Skip to main content

Humboldt’s lettered aracari

Pteroglosus inscriptus

Description: Lettered aracaris are named for the row of black inscriptions or letters that accent the upper mandible. The Humboldt’s lettered aracari is a subspecies that can be distinguished from the nominate race by its size and coloring, especially the bill. Its head and throat are black; the chest is deep yellow; the breast-belly border has a rusty tinge; the wings, back and tail feather are dark green; the rump area feathers are red; the thighs are cinnamon colored and the legs are gray. The bill of the Humboldt’s is longer than other lettered aracari species. The mandible (bottom) is completely black; the maxilla (top) is orange to gold and the coloring extends farther to the tip; the culmen (upper ridge of the bill) and the tip are black; and the basal line is orange.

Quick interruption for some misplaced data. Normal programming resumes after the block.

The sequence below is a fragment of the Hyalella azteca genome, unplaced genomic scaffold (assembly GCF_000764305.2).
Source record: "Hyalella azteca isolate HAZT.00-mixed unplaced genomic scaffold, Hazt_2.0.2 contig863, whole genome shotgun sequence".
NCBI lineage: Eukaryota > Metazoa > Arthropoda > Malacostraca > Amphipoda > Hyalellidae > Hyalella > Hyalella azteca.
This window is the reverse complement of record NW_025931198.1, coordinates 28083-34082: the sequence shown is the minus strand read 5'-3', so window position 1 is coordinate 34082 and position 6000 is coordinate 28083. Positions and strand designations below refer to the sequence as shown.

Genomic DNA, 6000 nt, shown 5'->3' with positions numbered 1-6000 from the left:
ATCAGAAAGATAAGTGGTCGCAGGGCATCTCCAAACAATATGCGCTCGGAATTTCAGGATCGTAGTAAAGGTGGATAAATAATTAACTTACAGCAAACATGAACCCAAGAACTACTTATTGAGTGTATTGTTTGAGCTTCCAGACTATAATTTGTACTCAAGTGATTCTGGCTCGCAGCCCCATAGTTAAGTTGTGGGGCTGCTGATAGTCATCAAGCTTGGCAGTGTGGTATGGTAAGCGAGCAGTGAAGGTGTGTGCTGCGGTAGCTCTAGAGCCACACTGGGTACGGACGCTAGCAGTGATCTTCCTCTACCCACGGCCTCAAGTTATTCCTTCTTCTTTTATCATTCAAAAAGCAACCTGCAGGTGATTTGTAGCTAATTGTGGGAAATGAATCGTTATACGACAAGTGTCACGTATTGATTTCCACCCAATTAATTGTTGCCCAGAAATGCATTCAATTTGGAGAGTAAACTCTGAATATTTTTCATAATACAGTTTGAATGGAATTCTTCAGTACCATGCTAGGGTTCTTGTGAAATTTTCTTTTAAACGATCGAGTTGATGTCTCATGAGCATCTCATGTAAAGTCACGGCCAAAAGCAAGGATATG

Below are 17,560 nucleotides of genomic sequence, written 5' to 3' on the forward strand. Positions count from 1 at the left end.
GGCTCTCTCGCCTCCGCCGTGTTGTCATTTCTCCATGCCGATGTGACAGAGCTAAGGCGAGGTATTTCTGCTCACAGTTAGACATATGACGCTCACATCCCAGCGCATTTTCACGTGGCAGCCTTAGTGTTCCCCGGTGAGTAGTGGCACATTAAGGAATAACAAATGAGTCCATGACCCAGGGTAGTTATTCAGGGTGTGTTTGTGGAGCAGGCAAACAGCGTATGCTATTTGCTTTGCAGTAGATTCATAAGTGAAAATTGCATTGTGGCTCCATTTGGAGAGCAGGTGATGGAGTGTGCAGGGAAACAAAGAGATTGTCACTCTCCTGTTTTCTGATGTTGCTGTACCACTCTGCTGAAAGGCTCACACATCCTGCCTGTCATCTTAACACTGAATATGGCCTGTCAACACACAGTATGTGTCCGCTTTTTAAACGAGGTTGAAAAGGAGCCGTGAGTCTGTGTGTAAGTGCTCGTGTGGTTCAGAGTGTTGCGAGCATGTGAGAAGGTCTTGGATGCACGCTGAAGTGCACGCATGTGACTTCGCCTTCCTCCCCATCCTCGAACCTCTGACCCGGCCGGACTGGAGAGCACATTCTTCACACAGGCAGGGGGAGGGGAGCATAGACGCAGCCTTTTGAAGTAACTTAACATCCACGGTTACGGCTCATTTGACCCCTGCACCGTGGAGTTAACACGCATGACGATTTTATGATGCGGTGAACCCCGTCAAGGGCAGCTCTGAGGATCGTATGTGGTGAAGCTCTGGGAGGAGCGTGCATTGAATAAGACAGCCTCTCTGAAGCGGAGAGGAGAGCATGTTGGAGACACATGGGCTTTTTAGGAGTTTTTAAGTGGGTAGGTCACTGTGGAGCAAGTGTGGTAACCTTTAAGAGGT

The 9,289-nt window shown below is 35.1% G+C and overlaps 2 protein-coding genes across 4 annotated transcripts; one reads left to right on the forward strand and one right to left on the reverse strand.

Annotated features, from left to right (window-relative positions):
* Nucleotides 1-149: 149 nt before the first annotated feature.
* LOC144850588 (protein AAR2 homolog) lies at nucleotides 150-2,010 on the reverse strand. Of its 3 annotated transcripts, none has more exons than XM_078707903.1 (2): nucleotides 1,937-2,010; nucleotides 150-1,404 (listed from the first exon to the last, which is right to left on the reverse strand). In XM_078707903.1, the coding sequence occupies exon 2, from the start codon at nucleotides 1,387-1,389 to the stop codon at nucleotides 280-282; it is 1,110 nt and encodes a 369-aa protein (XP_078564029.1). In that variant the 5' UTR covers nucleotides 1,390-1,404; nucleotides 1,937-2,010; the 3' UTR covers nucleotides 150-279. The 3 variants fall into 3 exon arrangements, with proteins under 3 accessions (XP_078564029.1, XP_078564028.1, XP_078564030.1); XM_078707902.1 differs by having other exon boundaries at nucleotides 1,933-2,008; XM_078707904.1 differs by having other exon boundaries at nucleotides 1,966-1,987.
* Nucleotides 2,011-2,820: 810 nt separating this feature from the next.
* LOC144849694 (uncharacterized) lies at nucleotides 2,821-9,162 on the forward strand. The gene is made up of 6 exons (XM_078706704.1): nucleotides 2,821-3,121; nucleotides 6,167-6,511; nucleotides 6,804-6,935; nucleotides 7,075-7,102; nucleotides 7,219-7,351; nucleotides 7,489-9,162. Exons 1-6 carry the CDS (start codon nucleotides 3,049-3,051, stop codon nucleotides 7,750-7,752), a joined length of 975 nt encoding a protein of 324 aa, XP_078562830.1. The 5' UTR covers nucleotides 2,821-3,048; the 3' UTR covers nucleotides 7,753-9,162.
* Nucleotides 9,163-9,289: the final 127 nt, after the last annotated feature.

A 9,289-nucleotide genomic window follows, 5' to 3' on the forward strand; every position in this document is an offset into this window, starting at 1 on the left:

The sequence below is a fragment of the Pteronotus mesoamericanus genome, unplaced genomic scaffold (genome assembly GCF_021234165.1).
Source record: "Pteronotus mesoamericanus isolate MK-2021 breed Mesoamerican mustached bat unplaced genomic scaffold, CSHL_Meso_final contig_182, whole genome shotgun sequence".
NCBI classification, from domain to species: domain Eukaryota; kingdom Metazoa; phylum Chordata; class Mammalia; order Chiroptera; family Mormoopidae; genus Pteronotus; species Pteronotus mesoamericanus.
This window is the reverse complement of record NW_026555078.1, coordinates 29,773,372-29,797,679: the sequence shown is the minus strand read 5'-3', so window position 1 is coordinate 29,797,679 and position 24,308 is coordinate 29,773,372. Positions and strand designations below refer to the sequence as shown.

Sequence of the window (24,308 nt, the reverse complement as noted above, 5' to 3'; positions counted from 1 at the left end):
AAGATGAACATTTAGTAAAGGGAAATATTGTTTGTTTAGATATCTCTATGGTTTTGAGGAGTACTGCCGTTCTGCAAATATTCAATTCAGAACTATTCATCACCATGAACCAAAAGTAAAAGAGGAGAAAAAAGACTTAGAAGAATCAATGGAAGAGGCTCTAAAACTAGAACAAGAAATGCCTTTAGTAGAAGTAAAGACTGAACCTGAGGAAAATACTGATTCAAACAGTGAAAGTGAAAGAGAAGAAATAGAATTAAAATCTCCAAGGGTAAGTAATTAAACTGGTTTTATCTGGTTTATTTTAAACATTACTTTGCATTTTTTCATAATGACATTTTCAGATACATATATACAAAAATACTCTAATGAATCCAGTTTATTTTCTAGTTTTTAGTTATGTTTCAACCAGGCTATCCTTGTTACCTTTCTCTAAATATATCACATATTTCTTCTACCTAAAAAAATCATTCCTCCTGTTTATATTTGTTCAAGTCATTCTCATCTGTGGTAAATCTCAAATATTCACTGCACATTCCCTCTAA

Size: They range in size from 13-16 inches (33- 41cm) including the bill and weigh 4-6.5 ounces (113-185 gr).

Behavior: They roost socially throughout the year. The small group usually consists of five to six adults and their fledged offspring.

Diet: This aracari feeds on fruit, insects and nestlings of other birds.

Communication: Their call is a fast series of “kik” or “kek” notes.

Reproduction: Nesting is done in hollows of trees. The female lays two to four white eggs that are incubated for about 16 days by both parents. Once hatched, the blind and naked chicks are fed by their parents and older offspring for about six weeks. After fledging, they are fed by their parents for several more weeks.

Habitat/range: The Humboldt’s lettered aracari inhabits the tropical lowland forest, including seasonally flooded forest and secondary forest in Bolivia, Brazil, Colombia, Ecuador and Peru.

Status: The Humboldt’s lettered aracari has not been assessed for IUCN.